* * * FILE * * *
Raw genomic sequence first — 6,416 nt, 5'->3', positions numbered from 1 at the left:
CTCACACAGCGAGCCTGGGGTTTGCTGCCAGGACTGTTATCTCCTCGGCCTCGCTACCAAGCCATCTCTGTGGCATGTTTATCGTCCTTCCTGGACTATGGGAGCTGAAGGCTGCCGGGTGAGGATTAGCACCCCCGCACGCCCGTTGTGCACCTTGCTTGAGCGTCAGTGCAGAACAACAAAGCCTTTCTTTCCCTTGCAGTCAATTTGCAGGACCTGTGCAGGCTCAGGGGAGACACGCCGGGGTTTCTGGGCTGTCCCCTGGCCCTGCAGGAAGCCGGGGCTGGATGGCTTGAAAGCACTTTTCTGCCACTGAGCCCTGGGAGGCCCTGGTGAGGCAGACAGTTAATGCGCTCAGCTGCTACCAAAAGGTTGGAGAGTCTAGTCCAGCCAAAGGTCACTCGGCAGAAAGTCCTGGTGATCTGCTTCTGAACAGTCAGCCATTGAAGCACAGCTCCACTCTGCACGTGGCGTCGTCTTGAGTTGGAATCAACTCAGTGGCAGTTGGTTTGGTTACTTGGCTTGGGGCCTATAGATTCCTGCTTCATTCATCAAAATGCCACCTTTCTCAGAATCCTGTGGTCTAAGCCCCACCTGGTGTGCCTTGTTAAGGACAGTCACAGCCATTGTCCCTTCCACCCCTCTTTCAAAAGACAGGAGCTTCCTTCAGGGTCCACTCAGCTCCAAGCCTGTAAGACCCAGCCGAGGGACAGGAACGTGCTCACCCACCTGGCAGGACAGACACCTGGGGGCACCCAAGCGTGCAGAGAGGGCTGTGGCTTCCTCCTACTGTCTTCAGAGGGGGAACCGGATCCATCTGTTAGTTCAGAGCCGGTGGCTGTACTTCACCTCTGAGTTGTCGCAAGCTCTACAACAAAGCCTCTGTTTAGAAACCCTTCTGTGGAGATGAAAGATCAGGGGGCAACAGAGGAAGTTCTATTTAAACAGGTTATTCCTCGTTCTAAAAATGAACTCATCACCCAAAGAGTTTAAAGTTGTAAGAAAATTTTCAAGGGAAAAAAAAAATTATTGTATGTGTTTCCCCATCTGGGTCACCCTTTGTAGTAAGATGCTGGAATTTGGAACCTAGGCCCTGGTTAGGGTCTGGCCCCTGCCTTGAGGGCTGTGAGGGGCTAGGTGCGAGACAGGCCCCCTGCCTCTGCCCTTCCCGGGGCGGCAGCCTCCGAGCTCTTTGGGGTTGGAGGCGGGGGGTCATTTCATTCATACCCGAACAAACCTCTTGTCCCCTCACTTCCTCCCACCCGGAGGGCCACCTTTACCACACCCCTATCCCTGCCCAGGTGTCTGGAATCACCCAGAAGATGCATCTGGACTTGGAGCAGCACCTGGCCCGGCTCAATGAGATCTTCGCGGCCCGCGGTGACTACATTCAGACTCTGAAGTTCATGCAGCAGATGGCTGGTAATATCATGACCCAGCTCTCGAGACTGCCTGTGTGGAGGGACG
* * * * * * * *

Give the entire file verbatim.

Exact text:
Raw genomic sequence first — 6,416 nt, 5'->3', positions numbered from 1 at the left:
CTCACACAGCGAGCCTGGGGTTTGCTGCCAGGACTGTTATCTCCTCGGCCTCGCTACCAAGCCATCTCTGTGGCATGTTTATCGTCCTTCCTGGACTATGGGAGCTGAAGGCTGCCGGGTGAGGATTAGCACCCCCGCACGCCCGTTGTGCACCTTGCTTGAGCGTCAGTGCAGAACAACAAAGCCTTTCTTTCCCTTGCAGTCAATTTGCAGGACCTGTGCAGGCTCAGGGGAGACACGCCGGGGTTTCTGGGCTGTCCCCTGGCCCTGCAGGAAGCCGGGGCTGGATGGCTTGAAAGCACTTTTCTGCCACTGAGCCCTGGGAGGCCCTGGTGAGGCAGACAGTTAATGCGCTCAGCTGCTACCAAAAGGTTGGAGAGTCTAGTCCAGCCAAAGGTCACTCGGCAGAAAGTCCTGGTGATCTGCTTCTGAACAGTCAGCCATTGAAGCACAGCTCCACTCTGCACGTGGCGTCGTCTTGAGTTGGAATCAACTCAGTGGCAGTTGGTTTGGTTACTTGGCTTGGGGCCTATAGATTCCTGCTTCATTCATCAAAATGCCACCTTTCTCAGAATCCTGTGGTCTAAGCCCCACCTGGTGTGCCTTGTTAAGGACAGTCACAGCCATTGTCCCTTCCACCCCTCTTTCAAAAGACAGGAGCTTCCTTCAGGGTCCACTCAGCTCCAAGCCTGTAAGACCCAGCCGAGGGACAGGAACGTGCTCACCCACCTGGCAGGACAGACACCTGGGGGCACCCAAGCGTGCAGAGAGGGCTGTGGCTTCCTCCTACTGTCTTCAGAGGGGGAACCGGATCCATCTGTTAGTTCAGAGCCGGTGGCTGTACTTCACCTCTGAGTTGTCGCAAGCTCTACAACAAAGCCTCTGTTTAGAAACCCTTCTGTGGAGATGAAAGATCAGGGGGCAACAGAGGAAGTTCTATTTAAACAGGTTATTCCTCGTTCTAAAAATGAACTCATCACCCAAAGAGTTTAAAGTTGTAAGAAAATTTTCAAGGGAAAAAAAAAATTATTGTATGTGTTTCCCCATCTGGGTCACCCTTTGTAGTAAGATGCTGGAATTTGGAACCTAGGCCCTGGTTAGGGTCTGGCCCCTGCCTTGAGGGCTGTGAGGGGCTAGGTGCGAGACAGGCCCCCTGCCTCTGCCCTTCCCGGGGCGGCAGCCTCCGAGCTCTTTGGGGTTGGAGGCGGGGGGTCATTTCATTCATACCCGAACAAACCTCTTGTCCCCTCACTTCCTCCCACCCGGAGGGCCACCTTTACCACACCCCTATCCCTGCCCAGGTGTCTGGAATCACCCAGAAGATGCATCTGGACTTGGAGCAGCACCTGGCCCGGCTCAATGAGATCTTCGCGGCCCGCGGTGACTACATTCAGACTCTGAAGTTCATGCAGCAGATGGCTGGTAATATCATGACCCAGCTCTCGAGACTGCCTGTGTGGAGGGACG